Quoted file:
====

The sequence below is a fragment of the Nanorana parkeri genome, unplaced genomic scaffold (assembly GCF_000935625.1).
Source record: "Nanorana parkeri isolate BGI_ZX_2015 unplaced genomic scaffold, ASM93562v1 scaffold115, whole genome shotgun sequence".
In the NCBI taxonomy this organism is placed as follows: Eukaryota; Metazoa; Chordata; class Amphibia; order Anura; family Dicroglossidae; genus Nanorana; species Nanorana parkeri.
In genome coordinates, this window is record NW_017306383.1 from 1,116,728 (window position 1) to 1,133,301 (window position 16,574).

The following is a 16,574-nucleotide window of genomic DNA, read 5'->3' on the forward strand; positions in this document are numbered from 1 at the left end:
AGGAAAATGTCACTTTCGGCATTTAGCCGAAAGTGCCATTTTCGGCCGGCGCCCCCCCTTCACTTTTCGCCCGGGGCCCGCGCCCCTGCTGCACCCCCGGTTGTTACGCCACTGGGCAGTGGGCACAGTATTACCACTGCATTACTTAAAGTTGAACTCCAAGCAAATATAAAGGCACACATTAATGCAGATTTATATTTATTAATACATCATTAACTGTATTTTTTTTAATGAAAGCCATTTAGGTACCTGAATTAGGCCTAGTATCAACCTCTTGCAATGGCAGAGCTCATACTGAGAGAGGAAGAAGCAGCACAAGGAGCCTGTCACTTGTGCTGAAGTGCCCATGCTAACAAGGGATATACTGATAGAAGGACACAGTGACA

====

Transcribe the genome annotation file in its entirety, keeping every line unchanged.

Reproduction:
The sequence below is a fragment of the Nanorana parkeri genome, unplaced genomic scaffold (assembly GCF_000935625.1).
Source record: "Nanorana parkeri isolate BGI_ZX_2015 unplaced genomic scaffold, ASM93562v1 scaffold115, whole genome shotgun sequence".
In the NCBI taxonomy this organism is placed as follows: Eukaryota; Metazoa; Chordata; class Amphibia; order Anura; family Dicroglossidae; genus Nanorana; species Nanorana parkeri.
In genome coordinates, this window is record NW_017306383.1 from 1,116,728 (window position 1) to 1,133,301 (window position 16,574).

The following is a 16,574-nucleotide window of genomic DNA, read 5'->3' on the forward strand; positions in this document are numbered from 1 at the left end:
AGGAAAATGTCACTTTCGGCATTTAGCCGAAAGTGCCATTTTCGGCCGGCGCCCCCCCTTCACTTTTCGCCCGGGGCCCGCGCCCCTGCTGCACCCCCGGTTGTTACGCCACTGGGCAGTGGGCACAGTATTACCACTGCATTACTTAAAGTTGAACTCCAAGCAAATATAAAGGCACACATTAATGCAGATTTATATTTATTAATACATCATTAACTGTATTTTTTTTAATGAAAGCCATTTAGGTACCTGAATTAGGCCTAGTATCAACCTCTTGCAATGGCAGAGCTCATACTGAGAGAGGAAGAAGCAGCACAAGGAGCCTGTCACTTGTGCTGAAGTGCCCATGCTAACAAGGGATATACTGATAGAAGGACACAGTGACA